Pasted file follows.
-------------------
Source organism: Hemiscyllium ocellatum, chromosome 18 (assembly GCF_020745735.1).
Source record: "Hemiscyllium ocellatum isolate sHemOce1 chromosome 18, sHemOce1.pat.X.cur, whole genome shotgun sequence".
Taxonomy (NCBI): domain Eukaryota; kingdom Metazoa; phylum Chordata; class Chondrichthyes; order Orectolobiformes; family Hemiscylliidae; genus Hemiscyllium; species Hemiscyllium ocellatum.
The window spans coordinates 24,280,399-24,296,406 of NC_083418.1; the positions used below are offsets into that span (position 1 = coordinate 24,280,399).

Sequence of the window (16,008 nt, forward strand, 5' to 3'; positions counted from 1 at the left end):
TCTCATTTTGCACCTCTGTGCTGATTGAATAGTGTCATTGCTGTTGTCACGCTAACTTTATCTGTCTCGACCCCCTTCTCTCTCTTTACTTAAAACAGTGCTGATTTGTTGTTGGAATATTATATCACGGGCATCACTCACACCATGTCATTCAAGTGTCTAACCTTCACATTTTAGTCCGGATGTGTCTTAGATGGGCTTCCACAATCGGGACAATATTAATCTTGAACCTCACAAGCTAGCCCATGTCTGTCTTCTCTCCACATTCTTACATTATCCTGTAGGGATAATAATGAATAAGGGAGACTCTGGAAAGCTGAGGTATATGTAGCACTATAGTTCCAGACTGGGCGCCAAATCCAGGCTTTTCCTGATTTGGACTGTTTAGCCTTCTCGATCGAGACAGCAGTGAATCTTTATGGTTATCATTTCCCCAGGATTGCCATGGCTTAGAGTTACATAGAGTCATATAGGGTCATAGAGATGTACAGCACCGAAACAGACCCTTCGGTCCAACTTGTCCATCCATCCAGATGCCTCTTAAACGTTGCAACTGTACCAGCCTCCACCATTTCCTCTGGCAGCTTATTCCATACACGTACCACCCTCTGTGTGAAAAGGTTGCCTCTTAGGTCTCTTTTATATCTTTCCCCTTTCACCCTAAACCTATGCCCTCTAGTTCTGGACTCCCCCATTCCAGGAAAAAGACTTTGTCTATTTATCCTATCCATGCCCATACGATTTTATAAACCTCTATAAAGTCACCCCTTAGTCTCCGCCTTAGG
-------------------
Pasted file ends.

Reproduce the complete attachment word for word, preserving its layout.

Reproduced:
Source organism: Hemiscyllium ocellatum, chromosome 18 (assembly GCF_020745735.1).
Source record: "Hemiscyllium ocellatum isolate sHemOce1 chromosome 18, sHemOce1.pat.X.cur, whole genome shotgun sequence".
Taxonomy (NCBI): domain Eukaryota; kingdom Metazoa; phylum Chordata; class Chondrichthyes; order Orectolobiformes; family Hemiscylliidae; genus Hemiscyllium; species Hemiscyllium ocellatum.
The window spans coordinates 24,280,399-24,296,406 of NC_083418.1; the positions used below are offsets into that span (position 1 = coordinate 24,280,399).

Sequence of the window (16,008 nt, forward strand, 5' to 3'; positions counted from 1 at the left end):
TCTCATTTTGCACCTCTGTGCTGATTGAATAGTGTCATTGCTGTTGTCACGCTAACTTTATCTGTCTCGACCCCCTTCTCTCTCTTTACTTAAAACAGTGCTGATTTGTTGTTGGAATATTATATCACGGGCATCACTCACACCATGTCATTCAAGTGTCTAACCTTCACATTTTAGTCCGGATGTGTCTTAGATGGGCTTCCACAATCGGGACAATATTAATCTTGAACCTCACAAGCTAGCCCATGTCTGTCTTCTCTCCACATTCTTACATTATCCTGTAGGGATAATAATGAATAAGGGAGACTCTGGAAAGCTGAGGTATATGTAGCACTATAGTTCCAGACTGGGCGCCAAATCCAGGCTTTTCCTGATTTGGACTGTTTAGCCTTCTCGATCGAGACAGCAGTGAATCTTTATGGTTATCATTTCCCCAGGATTGCCATGGCTTAGAGTTACATAGAGTCATATAGGGTCATAGAGATGTACAGCACCGAAACAGACCCTTCGGTCCAACTTGTCCATCCATCCAGATGCCTCTTAAACGTTGCAACTGTACCAGCCTCCACCATTTCCTCTGGCAGCTTATTCCATACACGTACCACCCTCTGTGTGAAAAGGTTGCCTCTTAGGTCTCTTTTATATCTTTCCCCTTTCACCCTAAACCTATGCCCTCTAGTTCTGGACTCCCCCATTCCAGGAAAAAGACTTTGTCTATTTATCCTATCCATGCCCATACGATTTTATAAACCTCTATAAAGTCACCCCTTAGTCTCCGCCTTAGG